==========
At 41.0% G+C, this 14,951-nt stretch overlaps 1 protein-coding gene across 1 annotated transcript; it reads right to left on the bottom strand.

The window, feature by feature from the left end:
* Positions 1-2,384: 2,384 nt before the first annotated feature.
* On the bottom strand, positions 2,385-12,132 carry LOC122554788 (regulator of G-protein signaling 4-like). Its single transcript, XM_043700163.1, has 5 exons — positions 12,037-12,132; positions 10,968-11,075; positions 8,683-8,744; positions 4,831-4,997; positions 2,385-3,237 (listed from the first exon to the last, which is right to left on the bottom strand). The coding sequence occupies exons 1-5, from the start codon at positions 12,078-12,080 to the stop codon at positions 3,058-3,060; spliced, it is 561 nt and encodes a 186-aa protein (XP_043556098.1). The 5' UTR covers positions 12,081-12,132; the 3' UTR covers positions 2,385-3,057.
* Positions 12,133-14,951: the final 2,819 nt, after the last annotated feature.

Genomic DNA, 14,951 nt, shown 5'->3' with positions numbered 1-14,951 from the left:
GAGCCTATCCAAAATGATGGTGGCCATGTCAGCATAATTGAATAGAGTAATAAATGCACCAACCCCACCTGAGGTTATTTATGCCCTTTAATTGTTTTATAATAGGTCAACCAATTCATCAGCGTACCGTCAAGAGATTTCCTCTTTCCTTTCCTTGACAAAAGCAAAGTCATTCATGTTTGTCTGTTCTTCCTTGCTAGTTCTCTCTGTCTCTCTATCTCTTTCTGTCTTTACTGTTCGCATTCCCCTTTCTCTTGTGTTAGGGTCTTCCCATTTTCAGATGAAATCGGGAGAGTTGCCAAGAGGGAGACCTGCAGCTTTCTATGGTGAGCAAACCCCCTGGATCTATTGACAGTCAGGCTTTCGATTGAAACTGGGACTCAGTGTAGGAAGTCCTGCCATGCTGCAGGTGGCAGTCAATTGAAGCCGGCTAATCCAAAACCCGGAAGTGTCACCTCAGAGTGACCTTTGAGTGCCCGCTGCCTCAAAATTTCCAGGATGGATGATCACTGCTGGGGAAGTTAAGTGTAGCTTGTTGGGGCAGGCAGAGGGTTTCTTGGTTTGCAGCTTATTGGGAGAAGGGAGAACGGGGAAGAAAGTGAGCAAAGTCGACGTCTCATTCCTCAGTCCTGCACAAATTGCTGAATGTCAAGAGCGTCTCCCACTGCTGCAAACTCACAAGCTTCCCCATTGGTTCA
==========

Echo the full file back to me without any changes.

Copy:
At 41.0% G+C, this 14,951-nt stretch overlaps 1 protein-coding gene across 1 annotated transcript; it reads right to left on the bottom strand.

The window, feature by feature from the left end:
* Positions 1-2,384: 2,384 nt before the first annotated feature.
* On the bottom strand, positions 2,385-12,132 carry LOC122554788 (regulator of G-protein signaling 4-like). Its single transcript, XM_043700163.1, has 5 exons — positions 12,037-12,132; positions 10,968-11,075; positions 8,683-8,744; positions 4,831-4,997; positions 2,385-3,237 (listed from the first exon to the last, which is right to left on the bottom strand). The coding sequence occupies exons 1-5, from the start codon at positions 12,078-12,080 to the stop codon at positions 3,058-3,060; spliced, it is 561 nt and encodes a 186-aa protein (XP_043556098.1). The 5' UTR covers positions 12,081-12,132; the 3' UTR covers positions 2,385-3,057.
* Positions 12,133-14,951: the final 2,819 nt, after the last annotated feature.

Genomic DNA, 14,951 nt, shown 5'->3' with positions numbered 1-14,951 from the left:
GAGCCTATCCAAAATGATGGTGGCCATGTCAGCATAATTGAATAGAGTAATAAATGCACCAACCCCACCTGAGGTTATTTATGCCCTTTAATTGTTTTATAATAGGTCAACCAATTCATCAGCGTACCGTCAAGAGATTTCCTCTTTCCTTTCCTTGACAAAAGCAAAGTCATTCATGTTTGTCTGTTCTTCCTTGCTAGTTCTCTCTGTCTCTCTATCTCTTTCTGTCTTTACTGTTCGCATTCCCCTTTCTCTTGTGTTAGGGTCTTCCCATTTTCAGATGAAATCGGGAGAGTTGCCAAGAGGGAGACCTGCAGCTTTCTATGGTGAGCAAACCCCCTGGATCTATTGACAGTCAGGCTTTCGATTGAAACTGGGACTCAGTGTAGGAAGTCCTGCCATGCTGCAGGTGGCAGTCAATTGAAGCCGGCTAATCCAAAACCCGGAAGTGTCACCTCAGAGTGACCTTTGAGTGCCCGCTGCCTCAAAATTTCCAGGATGGATGATCACTGCTGGGGAAGTTAAGTGTAGCTTGTTGGGGCAGGCAGAGGGTTTCTTGGTTTGCAGCTTATTGGGAGAAGGGAGAACGGGGAAGAAAGTGAGCAAAGTCGACGTCTCATTCCTCAGTCCTGCACAAATTGCTGAATGTCAAGAGCGTCTCCCACTGCTGCAAACTCACAAGCTTCCCCATTGGTTCA